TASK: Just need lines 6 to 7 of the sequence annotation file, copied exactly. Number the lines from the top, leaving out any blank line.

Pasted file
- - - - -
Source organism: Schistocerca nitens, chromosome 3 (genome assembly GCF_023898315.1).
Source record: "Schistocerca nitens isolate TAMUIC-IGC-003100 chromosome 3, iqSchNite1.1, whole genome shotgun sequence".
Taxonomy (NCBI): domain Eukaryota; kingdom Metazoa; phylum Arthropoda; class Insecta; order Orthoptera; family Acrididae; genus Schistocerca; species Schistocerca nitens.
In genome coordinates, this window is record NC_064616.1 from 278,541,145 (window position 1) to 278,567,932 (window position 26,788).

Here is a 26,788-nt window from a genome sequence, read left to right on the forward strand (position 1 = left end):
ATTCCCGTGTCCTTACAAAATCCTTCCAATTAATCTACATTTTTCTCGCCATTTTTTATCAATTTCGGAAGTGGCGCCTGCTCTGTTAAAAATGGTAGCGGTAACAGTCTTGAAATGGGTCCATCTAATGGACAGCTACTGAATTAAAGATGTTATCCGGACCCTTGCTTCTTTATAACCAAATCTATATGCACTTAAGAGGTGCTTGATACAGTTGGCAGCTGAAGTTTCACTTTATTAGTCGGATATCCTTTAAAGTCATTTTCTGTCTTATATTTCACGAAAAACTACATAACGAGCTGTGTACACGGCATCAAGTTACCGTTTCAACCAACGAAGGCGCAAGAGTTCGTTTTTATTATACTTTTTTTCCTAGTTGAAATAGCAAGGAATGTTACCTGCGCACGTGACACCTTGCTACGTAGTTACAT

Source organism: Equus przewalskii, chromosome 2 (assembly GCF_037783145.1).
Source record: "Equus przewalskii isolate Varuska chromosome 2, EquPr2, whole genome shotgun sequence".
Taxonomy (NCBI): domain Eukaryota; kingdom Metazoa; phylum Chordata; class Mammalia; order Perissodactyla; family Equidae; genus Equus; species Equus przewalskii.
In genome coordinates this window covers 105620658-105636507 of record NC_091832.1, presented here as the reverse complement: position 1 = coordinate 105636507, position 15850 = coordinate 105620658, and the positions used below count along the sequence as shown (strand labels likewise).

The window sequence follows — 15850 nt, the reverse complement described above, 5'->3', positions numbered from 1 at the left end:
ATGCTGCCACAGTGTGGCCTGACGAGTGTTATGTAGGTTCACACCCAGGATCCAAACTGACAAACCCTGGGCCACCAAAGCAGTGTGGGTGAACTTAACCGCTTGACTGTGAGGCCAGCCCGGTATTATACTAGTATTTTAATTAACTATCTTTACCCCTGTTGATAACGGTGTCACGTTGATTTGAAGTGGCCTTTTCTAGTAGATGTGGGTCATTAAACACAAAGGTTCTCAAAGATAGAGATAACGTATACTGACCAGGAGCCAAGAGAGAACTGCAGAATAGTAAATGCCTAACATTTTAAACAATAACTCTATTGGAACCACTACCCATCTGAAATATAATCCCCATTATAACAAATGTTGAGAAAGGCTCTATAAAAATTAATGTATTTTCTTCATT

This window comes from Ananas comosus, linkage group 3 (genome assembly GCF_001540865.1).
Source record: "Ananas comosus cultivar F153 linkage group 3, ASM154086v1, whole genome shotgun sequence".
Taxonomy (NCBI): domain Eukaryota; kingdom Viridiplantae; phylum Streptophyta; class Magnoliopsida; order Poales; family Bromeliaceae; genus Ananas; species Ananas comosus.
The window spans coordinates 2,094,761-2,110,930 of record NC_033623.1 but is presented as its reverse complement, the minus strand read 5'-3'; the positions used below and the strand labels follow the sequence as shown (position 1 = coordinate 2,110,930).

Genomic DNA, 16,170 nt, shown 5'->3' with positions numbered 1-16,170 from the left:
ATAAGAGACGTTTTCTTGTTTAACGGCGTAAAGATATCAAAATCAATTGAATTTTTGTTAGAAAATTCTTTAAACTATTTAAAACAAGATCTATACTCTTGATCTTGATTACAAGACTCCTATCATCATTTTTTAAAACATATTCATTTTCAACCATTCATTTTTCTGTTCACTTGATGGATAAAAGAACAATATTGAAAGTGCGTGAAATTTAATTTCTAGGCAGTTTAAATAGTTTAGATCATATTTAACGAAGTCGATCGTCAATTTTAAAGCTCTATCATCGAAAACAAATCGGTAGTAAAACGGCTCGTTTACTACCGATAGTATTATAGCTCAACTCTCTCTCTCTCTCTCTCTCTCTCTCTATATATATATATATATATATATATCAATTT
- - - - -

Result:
ATTCCCGTGTCCTTACAAAATCCTTCCAATTAATCTACATTTTTCTCGCCATTTTTTATCAATTTCGGAAGTGGCGCCTGCTCTGTTAAAAATGGTAGCGGTAACAGTCTTGAAATGGGTCCATCTAATGGACAGCTACTGAATTAAAGATGTTATCCGGACCCTTGCTTCTTTATAACCAAATCTATATGCACTTAAGAGGTGCTTGATACAGTTGGCAGCTGAAGTTTCACTTTATTAGTCGGATATCCTTTAAAGTCATTTTCTGTCTTATATTTCACGAAAAACTACATAACGAGCTGTGTACACGGCATCAAGTTACCGTTTCAACCAACGAAGGCGCAAGAGTTCGTTTTTATTATACTTTTTTTCCTAGTTGAAATAGCAAGGAATGTTACCTGCGCACGTGACACCTTGCTACGTAGTTACAT

Source organism: Equus przewalskii, chromosome 2 (assembly GCF_037783145.1).